It's amazing how things work out. I've been discussing how the anti-outsourcing kerfluffle was ridiculous since this blog's inception. And given the current unemployment rate (up to an depressing 4.5%) and the increasing lack of skilled workers, this isn't surprising to me.

What I find amazing is that Lou Dobbs & Co will continue to peddle their idiocy on a daily basis - and many in America will eat it up.

One anecdotal remark from today... returned home from a church event and son had a goodie-bag. In the goodie bag were a variety of items, but first to be put to use was a stamp that had a nativity scene... the stamp prominently displayed a label that said, "Made in China."

I turned to my wife and said, "We cannot allow there to be a Baby-Jesus-Stamp-Gap!!!" (Ala Buck Turgidson in Dr. Strangelove ("Mr. President, we must not allow a mineshaft gap!") At some point in America's economic past, small trinkets and toys like this were made domestically. Is it absolutely necessary that the US retain an absolute competitive advantage in Baby-Jesus-Stamps? Or running shoes? Or in Help Desk services?

Your Co-Conspirator,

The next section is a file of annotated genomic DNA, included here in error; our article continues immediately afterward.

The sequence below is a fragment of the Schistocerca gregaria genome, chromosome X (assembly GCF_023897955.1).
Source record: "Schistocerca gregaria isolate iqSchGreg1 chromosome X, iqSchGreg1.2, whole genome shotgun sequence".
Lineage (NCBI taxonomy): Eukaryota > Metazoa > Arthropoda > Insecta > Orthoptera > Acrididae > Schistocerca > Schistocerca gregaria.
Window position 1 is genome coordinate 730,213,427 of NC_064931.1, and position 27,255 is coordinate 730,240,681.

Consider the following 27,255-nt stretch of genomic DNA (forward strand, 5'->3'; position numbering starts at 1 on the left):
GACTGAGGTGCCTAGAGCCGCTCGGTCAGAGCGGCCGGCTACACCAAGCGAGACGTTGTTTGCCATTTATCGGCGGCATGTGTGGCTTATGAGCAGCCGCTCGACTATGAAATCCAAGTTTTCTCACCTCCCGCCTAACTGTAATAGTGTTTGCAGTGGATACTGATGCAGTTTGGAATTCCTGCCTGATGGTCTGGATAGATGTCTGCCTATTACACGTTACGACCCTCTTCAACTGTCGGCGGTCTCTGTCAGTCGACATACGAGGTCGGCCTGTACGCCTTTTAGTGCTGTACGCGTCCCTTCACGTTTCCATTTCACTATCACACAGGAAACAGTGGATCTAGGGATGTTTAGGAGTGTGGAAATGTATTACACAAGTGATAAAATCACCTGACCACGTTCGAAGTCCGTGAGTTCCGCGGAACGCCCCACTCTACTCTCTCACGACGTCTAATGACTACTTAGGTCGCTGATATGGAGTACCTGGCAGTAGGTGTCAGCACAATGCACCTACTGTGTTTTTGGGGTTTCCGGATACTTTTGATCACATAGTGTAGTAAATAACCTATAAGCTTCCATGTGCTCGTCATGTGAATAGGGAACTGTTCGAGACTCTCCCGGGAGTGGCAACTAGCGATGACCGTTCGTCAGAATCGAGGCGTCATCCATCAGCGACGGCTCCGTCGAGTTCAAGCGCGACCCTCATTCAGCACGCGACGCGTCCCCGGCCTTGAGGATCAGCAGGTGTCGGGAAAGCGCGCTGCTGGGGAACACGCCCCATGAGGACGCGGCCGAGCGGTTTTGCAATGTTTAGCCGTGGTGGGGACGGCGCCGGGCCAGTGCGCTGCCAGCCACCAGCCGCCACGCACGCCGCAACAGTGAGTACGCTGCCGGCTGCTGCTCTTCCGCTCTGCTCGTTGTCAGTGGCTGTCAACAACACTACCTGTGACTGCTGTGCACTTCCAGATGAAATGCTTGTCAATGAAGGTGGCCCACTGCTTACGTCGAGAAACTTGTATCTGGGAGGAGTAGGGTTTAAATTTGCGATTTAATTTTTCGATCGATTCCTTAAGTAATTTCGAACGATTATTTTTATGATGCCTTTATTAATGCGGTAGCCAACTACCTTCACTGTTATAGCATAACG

ARC: St Wendeler

I DEMAND A PUBLIC TAKEOVER OF THE UTILITIES!!!

At least, that's the only real solution to the power outages here in Missouri, right?

I mean, the regulated monopoly system that's currently in place only benefits the regulated monopoly and those that oversee it - ie, the politicians that can get on their high-horse and demand an action. It's truly the power of "political pull" that is in full effect with regard to the utilities and Missouri's Public Service Commission. (my [comments] throughout):

Missouri: Ameren on the hot seat
By Jeffrey Tomich
ST. LOUIS POST-DISPATCH
Wednesday, Dec. 06 2006

Missouri's top utility regulator put AmerenUE on notice Tuesday: Find a way to
stop the mass power outages.

Missouri Public Service Commission Chairman Jeff Davis gave the utility 30 days